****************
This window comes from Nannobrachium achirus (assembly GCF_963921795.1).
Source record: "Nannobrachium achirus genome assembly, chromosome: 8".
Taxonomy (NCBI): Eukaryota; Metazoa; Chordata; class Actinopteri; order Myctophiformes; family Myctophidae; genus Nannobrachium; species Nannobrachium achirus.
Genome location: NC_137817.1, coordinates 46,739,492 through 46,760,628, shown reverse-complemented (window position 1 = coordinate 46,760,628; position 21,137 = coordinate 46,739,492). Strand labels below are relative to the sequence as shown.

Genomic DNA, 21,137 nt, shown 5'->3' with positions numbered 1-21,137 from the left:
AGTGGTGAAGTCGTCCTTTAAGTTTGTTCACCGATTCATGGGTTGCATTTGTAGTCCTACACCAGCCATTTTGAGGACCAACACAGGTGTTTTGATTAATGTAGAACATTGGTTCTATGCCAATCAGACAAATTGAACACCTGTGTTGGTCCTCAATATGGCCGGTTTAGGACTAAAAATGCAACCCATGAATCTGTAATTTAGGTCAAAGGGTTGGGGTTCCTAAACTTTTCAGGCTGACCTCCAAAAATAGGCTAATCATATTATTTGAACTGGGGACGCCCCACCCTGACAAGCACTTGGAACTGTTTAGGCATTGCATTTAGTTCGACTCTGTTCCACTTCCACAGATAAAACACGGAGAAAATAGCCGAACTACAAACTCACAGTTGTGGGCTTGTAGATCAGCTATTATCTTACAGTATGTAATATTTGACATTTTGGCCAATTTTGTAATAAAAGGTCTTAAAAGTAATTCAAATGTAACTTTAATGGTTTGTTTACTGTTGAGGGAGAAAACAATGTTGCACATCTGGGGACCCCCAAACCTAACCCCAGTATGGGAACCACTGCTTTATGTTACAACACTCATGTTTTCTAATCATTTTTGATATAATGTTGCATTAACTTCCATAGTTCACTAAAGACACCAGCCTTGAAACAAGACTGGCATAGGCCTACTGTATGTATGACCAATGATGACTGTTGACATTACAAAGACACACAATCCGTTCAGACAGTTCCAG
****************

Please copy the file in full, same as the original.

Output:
This window comes from Nannobrachium achirus (assembly GCF_963921795.1).
Source record: "Nannobrachium achirus genome assembly, chromosome: 8".
Taxonomy (NCBI): Eukaryota; Metazoa; Chordata; class Actinopteri; order Myctophiformes; family Myctophidae; genus Nannobrachium; species Nannobrachium achirus.
Genome location: NC_137817.1, coordinates 46,739,492 through 46,760,628, shown reverse-complemented (window position 1 = coordinate 46,760,628; position 21,137 = coordinate 46,739,492). Strand labels below are relative to the sequence as shown.

Genomic DNA, 21,137 nt, shown 5'->3' with positions numbered 1-21,137 from the left:
AGTGGTGAAGTCGTCCTTTAAGTTTGTTCACCGATTCATGGGTTGCATTTGTAGTCCTACACCAGCCATTTTGAGGACCAACACAGGTGTTTTGATTAATGTAGAACATTGGTTCTATGCCAATCAGACAAATTGAACACCTGTGTTGGTCCTCAATATGGCCGGTTTAGGACTAAAAATGCAACCCATGAATCTGTAATTTAGGTCAAAGGGTTGGGGTTCCTAAACTTTTCAGGCTGACCTCCAAAAATAGGCTAATCATATTATTTGAACTGGGGACGCCCCACCCTGACAAGCACTTGGAACTGTTTAGGCATTGCATTTAGTTCGACTCTGTTCCACTTCCACAGATAAAACACGGAGAAAATAGCCGAACTACAAACTCACAGTTGTGGGCTTGTAGATCAGCTATTATCTTACAGTATGTAATATTTGACATTTTGGCCAATTTTGTAATAAAAGGTCTTAAAAGTAATTCAAATGTAACTTTAATGGTTTGTTTACTGTTGAGGGAGAAAACAATGTTGCACATCTGGGGACCCCCAAACCTAACCCCAGTATGGGAACCACTGCTTTATGTTACAACACTCATGTTTTCTAATCATTTTTGATATAATGTTGCATTAACTTCCATAGTTCACTAAAGACACCAGCCTTGAAACAAGACTGGCATAGGCCTACTGTATGTATGACCAATGATGACTGTTGACATTACAAAGACACACAATCCGTTCAGACAGTTCCAG